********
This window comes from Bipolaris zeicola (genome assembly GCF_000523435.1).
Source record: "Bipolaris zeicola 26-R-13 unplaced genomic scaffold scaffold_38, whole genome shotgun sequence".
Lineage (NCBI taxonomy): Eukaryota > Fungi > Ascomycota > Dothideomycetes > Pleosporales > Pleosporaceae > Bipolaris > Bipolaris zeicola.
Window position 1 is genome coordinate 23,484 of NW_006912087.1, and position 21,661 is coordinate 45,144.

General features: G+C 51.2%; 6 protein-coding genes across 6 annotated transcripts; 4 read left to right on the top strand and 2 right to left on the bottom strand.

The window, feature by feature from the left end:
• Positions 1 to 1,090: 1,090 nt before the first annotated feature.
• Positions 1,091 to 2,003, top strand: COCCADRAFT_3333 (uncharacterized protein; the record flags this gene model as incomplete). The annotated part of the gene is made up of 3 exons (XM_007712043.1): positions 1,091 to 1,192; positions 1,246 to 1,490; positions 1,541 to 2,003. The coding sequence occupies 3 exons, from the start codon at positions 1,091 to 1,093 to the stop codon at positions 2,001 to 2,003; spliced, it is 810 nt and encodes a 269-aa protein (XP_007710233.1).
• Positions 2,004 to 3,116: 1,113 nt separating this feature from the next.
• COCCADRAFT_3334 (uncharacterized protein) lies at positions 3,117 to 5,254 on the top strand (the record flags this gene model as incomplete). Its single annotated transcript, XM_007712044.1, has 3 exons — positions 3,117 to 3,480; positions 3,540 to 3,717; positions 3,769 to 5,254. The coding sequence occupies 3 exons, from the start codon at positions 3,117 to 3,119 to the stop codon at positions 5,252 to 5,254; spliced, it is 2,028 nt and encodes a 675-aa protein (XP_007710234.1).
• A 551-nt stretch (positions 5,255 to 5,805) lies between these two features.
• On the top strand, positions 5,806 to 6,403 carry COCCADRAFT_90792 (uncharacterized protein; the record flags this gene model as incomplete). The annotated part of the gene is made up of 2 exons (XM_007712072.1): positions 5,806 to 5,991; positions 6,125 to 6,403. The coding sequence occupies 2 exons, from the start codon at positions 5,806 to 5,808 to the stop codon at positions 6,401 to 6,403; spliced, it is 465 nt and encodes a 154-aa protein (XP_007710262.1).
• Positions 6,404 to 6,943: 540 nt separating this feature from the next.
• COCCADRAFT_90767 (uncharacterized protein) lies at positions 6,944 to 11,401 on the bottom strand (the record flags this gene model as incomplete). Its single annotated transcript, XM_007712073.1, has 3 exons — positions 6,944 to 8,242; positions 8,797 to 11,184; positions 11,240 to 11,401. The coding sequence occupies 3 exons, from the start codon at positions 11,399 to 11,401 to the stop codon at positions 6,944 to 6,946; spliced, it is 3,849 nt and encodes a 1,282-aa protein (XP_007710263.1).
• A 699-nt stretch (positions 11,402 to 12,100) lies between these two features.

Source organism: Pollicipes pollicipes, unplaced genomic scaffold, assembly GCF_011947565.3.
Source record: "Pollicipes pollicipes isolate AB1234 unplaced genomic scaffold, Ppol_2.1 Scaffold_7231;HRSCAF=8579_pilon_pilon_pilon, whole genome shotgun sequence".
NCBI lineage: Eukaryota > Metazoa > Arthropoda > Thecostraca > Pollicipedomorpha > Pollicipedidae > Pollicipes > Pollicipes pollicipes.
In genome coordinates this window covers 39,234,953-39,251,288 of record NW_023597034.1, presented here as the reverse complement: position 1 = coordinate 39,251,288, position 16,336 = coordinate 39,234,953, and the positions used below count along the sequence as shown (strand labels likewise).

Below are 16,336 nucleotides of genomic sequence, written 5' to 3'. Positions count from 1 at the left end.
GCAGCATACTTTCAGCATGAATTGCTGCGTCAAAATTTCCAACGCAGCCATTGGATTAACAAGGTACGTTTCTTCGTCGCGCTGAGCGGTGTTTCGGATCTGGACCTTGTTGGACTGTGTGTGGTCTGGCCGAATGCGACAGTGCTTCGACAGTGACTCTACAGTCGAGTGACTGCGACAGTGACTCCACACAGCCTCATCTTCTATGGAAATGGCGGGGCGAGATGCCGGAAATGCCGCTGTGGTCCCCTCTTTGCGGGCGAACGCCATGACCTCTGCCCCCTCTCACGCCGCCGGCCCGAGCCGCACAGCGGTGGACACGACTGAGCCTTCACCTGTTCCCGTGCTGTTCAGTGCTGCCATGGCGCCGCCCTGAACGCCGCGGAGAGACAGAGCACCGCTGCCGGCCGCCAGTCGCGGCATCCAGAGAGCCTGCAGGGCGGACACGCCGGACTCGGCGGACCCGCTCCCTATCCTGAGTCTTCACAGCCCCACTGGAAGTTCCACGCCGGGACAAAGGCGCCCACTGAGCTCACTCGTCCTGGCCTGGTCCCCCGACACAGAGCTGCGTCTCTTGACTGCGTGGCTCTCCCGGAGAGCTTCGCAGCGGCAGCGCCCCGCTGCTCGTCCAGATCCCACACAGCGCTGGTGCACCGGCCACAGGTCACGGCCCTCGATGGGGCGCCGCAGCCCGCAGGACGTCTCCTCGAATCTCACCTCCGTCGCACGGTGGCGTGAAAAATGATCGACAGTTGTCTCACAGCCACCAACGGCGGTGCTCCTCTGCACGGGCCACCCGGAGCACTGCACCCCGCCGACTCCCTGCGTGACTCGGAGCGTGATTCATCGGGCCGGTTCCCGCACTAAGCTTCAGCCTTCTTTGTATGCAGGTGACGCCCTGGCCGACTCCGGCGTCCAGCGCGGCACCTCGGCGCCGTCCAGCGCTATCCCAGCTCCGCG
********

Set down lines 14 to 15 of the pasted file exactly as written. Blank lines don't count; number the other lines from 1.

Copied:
• COCCADRAFT_90767 (uncharacterized protein) lies at positions 6,944 to 11,401 on the bottom strand (the record flags this gene model as incomplete). Its single annotated transcript, XM_007712073.1, has 3 exons — positions 6,944 to 8,242; positions 8,797 to 11,184; positions 11,240 to 11,401. The coding sequence occupies 3 exons, from the start codon at positions 11,399 to 11,401 to the stop codon at positions 6,944 to 6,946; spliced, it is 3,849 nt and encodes a 1,282-aa protein (XP_007710263.1).
• A 699-nt stretch (positions 11,402 to 12,100) lies between these two features.